Jeff Giles

The Wild Blue Yonder

SO DON IMUS'S WIFE, DEIRDRE, WALKS into a bookstore in Connecticut. She pokes around in the back room. She picks up a copy of-lane Mendelsohn's slim first novel, "I Was Amelia Earhart." Deirdre's never heard of it - nobody has - but she's intrigued by the title, so she buys it.

Anticipating The Joys Of Summer

MAKING A SUMMER MOVIE is like accepting a mission impossible: your enemies are everywhere, and if you fail the studio's never heard of you. This summer will be perilously packed with blockbusters, unlike last summer when we just sat around waiting to see if "Waterworld" sucked.

Family Affair

NO MATTER HOW LOUD THE crowd screams, Yoko Ono can scream louder. It's a Wednesday night at a sweltering sliver of a club called the Knitting Factory, in New York.

Crooks And Schnooks

IT'S BEEN SAID THAT GENERATION X should get a life. Well, in Bottle Rocket they get a life of crime. Or at least try. Twenty-six-year-old Wes Anderson's weird and exuberant debut concerns Dignan (Owen C.

Tori The Subversive

SOMEDAY THE PEOPLE WHO WORSHIP Tori Amos are going to meet up with the people who hate Tori Amos, and blood will be shed. Amos was an instant semi-star in 1992, emoting about sex and religion, giving loopy interviews, tossing her red hair and bucking on her piano stool as if riding a mechanical bull.

Tarantino Is Undead

SUDDENLY THERE ARE PEOPLE WHO think Quentin Tarantino's an idiot. The argument runs as follows. After making two revelatory movies, "Reservoir Dogs" and "Pulp Fiction," the director became giddy with fame and began fan-eying himself an actor.

Hollywood's Terrible Twosome

Don Simpson remembers the first time he ever threw a fit and demanded a new ending for a movie. He was 5. Simpson's mother had taken him to see "The Greatest Show on Earth," and he was spellbound-at least until the cops dragged off the clown played by Jimmy Stewart.

Jimi, Rest In Peace

Al Hendrix is crying over little Jimi. It's a drizzling day in a Seattle suburb. The late guitarist's father, 74, is sitting at home on a ratty sofa, cradling a Persian cat.

He's A Smooth Operator

Babyface is in love again. It's new Year's Eve at Madison Square Garden, and he's pulled a woman out of the audience to romance her with one of his bedroom-eyes ballads: "I'll buy your clothes, pay your rent, cook your dinner too." Soon, Babyface hands the woman $500 in cash, saying, "This is for every man that's ever treated you wrong." Then he falls to his knees.

The Moon And The Stars

Sharon Stone has made a fortune from her movies, so who says you can't get something for nothing? Warner Brothers recently approached the actress to play the scheming mistress in a remake of the French thriller ""Diabolique.'' Stone was coming off two miserable bombs, ""Sliver'' and ""Intersection.'' So she did what any shrewd Hollywood player would do: she raised her asking price.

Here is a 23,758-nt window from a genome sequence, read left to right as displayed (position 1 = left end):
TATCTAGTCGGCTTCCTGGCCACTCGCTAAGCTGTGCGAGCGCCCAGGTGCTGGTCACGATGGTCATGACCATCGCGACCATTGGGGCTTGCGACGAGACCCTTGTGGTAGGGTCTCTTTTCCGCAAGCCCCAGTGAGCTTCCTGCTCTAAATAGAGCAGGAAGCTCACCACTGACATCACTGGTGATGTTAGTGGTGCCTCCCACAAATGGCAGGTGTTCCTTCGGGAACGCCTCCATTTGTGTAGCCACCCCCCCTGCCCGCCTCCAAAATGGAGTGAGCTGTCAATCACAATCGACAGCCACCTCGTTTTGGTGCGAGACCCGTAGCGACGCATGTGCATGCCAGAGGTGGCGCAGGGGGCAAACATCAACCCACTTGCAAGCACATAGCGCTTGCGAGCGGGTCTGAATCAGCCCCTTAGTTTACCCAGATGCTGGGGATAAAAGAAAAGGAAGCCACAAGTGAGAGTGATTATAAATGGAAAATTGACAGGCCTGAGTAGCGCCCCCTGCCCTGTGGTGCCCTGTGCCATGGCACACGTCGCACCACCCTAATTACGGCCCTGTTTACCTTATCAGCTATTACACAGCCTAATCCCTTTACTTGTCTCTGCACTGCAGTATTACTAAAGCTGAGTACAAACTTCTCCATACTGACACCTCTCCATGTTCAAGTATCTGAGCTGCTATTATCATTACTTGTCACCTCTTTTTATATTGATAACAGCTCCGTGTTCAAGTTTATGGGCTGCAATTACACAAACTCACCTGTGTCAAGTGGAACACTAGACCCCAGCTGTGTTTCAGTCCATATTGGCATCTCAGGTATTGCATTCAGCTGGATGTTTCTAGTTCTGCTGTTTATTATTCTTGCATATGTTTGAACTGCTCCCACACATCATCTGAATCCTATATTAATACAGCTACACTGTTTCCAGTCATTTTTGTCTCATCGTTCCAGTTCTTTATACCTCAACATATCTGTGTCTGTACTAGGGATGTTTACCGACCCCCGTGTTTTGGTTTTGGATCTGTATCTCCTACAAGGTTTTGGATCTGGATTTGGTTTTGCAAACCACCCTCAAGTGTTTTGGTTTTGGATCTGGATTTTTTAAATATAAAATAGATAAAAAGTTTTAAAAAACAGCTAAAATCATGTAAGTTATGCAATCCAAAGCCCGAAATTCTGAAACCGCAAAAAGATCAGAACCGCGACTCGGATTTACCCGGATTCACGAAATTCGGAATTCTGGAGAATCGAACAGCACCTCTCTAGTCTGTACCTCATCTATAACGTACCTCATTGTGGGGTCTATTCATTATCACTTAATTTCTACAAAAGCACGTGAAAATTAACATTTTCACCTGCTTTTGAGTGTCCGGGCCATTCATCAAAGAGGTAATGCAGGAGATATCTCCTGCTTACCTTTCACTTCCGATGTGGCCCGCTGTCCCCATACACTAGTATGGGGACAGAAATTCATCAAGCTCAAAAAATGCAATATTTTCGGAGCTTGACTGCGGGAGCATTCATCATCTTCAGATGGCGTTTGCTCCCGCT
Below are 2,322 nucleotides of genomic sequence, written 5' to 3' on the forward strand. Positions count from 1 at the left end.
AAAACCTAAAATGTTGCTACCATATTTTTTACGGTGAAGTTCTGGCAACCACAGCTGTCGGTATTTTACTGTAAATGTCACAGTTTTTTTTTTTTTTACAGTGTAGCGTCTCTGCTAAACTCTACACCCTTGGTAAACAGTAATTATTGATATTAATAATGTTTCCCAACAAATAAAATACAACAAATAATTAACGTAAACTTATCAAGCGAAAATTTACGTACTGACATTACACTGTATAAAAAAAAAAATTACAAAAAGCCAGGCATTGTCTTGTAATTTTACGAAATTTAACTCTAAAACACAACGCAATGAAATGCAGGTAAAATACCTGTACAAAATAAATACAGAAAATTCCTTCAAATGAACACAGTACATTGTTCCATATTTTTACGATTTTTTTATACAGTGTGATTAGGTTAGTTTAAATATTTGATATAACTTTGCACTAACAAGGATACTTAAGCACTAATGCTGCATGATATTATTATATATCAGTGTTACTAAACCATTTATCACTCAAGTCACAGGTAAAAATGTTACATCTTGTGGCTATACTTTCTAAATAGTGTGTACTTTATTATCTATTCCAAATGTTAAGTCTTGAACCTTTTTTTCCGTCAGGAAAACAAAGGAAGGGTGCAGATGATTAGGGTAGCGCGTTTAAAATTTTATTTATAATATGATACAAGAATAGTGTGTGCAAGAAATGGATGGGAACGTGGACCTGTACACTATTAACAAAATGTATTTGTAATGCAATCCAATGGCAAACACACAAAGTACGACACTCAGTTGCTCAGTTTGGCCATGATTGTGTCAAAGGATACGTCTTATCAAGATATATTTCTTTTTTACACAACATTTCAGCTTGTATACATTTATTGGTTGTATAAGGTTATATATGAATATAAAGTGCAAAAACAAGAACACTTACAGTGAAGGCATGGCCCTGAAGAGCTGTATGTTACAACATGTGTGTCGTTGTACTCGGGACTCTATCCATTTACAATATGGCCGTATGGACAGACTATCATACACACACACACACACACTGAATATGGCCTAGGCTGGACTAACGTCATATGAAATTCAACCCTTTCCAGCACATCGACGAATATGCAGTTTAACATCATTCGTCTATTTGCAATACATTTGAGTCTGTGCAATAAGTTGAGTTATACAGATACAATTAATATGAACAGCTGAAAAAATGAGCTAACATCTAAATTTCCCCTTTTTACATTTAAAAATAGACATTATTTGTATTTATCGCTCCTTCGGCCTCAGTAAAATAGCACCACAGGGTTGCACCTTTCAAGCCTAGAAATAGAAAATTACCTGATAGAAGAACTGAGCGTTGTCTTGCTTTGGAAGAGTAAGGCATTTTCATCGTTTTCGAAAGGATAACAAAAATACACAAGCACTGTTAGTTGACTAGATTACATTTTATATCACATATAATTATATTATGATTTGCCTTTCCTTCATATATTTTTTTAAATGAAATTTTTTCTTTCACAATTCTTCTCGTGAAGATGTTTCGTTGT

Here, There And Everywhere

It's a gray, indifferent tuesday at the BBC studios in the Maida Vale section of London. EMI Records has called a press conference to announce the release of ""Live at the BBC,'' a two-disc highlights compilation of radio concerts the Beatles recorded in the early '60s.

He's In The Army Now

Tobias Wolff is a hell of a writer, but you knew that already. His first memoir, ""This Boy's Life,'' was a Huck Finn story set in the Eisenhower era -- a story so rich and wounding that not even Hollywood could make a bad movie out of it.

Everybody Hurts Sometime

The instant the questions get personal Michael Stipe gets up to leave the room. "I need a match," he says, waving a cigarette he's just rolled on his lap. "I'm not stalling." A year ago, he might not have come back.

We're All For Fall

Now that it's fall, we could tell you all about the crisp snap in the air, the stark quality of the light, the inexorable cycle of the seasons -- but what is this, the Weather Channel?

The Poet Of Alienation

HE'D COME TO INSTALL AN alarm system. The irony is that long before electrician Gary Smith found Kurt Cobain's body, it was clear that what Nirvana's singer really needed protection from was himself.

For Better Or Worse

YOKO ONO TOOK AS MUCH AS SHE could take, and then she took some more. "I can take hatred, because I don't believe that people are capable of real hate," she wrote in 1973. "We are too lonely for that.

She's Stirred, Not Shaken

SAM PHILLIPS MAKES BETTER POP ALBUMS than anyone-at least anyone who insists she's a dentist. "I don't know how to describe my music," Phillips was explaining, over lunch in Austin, Texas. "I just tell people I'm a dentist, and that shuts them up.

'Best-Known Unknown'

In 1985, Harvard senior Conan O'Brien told his college paper, "The perfect world would be where 'The Conan O'Brien Show' would be on, and you'd be reading my short story somewhere and wearing my designer jeans." Last week O'Brien, 30, was granted one wish.

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